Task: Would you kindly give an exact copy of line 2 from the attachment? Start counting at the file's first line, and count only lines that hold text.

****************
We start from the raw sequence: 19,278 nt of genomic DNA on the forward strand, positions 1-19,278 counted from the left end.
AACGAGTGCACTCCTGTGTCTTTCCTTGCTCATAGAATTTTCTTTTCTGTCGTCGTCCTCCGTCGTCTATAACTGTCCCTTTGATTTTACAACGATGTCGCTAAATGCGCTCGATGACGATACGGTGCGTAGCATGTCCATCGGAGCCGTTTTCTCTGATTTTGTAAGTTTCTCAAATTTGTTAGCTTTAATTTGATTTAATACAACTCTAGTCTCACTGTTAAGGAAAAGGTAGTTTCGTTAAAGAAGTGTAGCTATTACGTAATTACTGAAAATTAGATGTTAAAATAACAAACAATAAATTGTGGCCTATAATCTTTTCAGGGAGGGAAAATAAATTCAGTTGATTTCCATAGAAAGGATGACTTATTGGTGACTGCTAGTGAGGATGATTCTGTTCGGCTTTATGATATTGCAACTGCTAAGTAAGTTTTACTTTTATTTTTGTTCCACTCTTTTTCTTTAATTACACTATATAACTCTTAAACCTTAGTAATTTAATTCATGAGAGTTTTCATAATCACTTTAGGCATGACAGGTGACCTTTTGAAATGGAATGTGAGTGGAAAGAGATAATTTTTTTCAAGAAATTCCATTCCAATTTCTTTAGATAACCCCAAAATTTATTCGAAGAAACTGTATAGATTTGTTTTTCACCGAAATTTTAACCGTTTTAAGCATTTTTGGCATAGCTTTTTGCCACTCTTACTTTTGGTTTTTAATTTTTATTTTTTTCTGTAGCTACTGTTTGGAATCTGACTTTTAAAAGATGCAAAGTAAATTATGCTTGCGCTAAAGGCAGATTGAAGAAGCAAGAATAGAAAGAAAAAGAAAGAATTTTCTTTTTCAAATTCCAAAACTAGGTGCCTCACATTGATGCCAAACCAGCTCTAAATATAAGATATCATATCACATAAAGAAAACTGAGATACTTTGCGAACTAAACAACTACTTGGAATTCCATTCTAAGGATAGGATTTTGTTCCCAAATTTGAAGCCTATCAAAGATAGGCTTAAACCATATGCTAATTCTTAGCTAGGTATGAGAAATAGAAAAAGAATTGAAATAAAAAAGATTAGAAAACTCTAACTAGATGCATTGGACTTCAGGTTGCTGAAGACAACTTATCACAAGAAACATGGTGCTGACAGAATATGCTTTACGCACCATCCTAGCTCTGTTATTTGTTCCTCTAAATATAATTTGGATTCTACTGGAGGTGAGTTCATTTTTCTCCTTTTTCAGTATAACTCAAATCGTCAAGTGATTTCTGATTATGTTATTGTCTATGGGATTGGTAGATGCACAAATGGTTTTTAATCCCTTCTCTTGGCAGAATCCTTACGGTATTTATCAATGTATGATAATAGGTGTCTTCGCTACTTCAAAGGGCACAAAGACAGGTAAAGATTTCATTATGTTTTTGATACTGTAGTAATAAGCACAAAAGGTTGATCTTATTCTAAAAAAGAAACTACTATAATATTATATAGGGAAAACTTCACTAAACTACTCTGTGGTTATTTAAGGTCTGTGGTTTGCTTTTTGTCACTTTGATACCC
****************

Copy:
AACGAGTGCACTCCTGTGTCTTTCCTTGCTCATAGAATTTTCTTTTCTGTCGTCGTCCTCCGTCGTCTATAACTGTCCCTTTGATTTTACAACGATGTCGCTAAATGCGCTCGATGACGATACGGTGCGTAGCATGTCCATCGGAGCCGTTTTCTCTGATTTTGTAAGTTTCTCAAATTTGTTAGCTTTAATTTGATTTAATACAACTCTAGTCTCACTGTTAAGGAAAAGGTAGTTTCGTTAAAGAAGTGTAGCTATTACGTAATTACTGAAAATTAGATGTTAAAATAACAAACAATAAATTGTGGCCTATAATCTTTTCAGGGAGGGAAAATAAATTCAGTTGATTTCCATAGAAAGGATGACTTATTGGTGACTGCTAGTGAGGATGATTCTGTTCGGCTTTATGATATTGCAACTGCTAAGTAAGTTTTACTTTTATTTTTGTTCCACTCTTTTTCTTTAATTACACTATATAACTCTTAAACCTTAGTAATTTAATTCATGAGAGTTTTCATAATCACTTTAGGCATGACAGGTGACCTTTTGAAATGGAATGTGAGTGGAAAGAGATAATTTTTTTCAAGAAATTCCATTCCAATTTCTTTAGATAACCCCAAAATTTATTCGAAGAAACTGTATAGATTTGTTTTTCACCGAAATTTTAACCGTTTTAAGCATTTTTGGCATAGCTTTTTGCCACTCTTACTTTTGGTTTTTAATTTTTATTTTTTTCTGTAGCTACTGTTTGGAATCTGACTTTTAAAAGATGCAAAGTAAATTATGCTTGCGCTAAAGGCAGATTGAAGAAGCAAGAATAGAAAGAAAAAGAAAGAATTTTCTTTTTCAAATTCCAAAACTAGGTGCCTCACATTGATGCCAAACCAGCTCTAAATATAAGATATCATATCACATAAAGAAAACTGAGATACTTTGCGAACTAAACAACTACTTGGAATTCCATTCTAAGGATAGGATTTTGTTCCCAAATTTGAAGCCTATCAAAGATAGGCTTAAACCATATGCTAATTCTTAGCTAGGTATGAGAAATAGAAAAAGAATTGAAATAAAAAAGATTAGAAAACTCTAACTAGATGCATTGGACTTCAGGTTGCTGAAGACAACTTATCACAAGAAACATGGTGCTGACAGAATATGCTTTACGCACCATCCTAGCTCTGTTATTTGTTCCTCTAAATATAATTTGGATTCTACTGGAGGTGAGTTCATTTTTCTCCTTTTTCAGTATAACTCAAATCGTCAAGTGATTTCTGATTATGTTATTGTCTATGGGATTGGTAGATGCACAAATGGTTTTTAATCCCTTCTCTTGGCAGAATCCTTACGGTATTTATCAATGTATGATAATAGGTGTCTTCGCTACTTCAAAGGGCACAAAGACAGGTAAAGATTTCATTATGTTTTTGATACTGTAGTAATAAGCACAAAAGGTTGATCTTATTCTAAAAAAGAAACTACTATAATATTATATAGGGAAAACTTCACTAAACTACTCTGTGGTTATTTAAGGTCTGTGGTTTGCTTTTTGTCACTTTGATACCC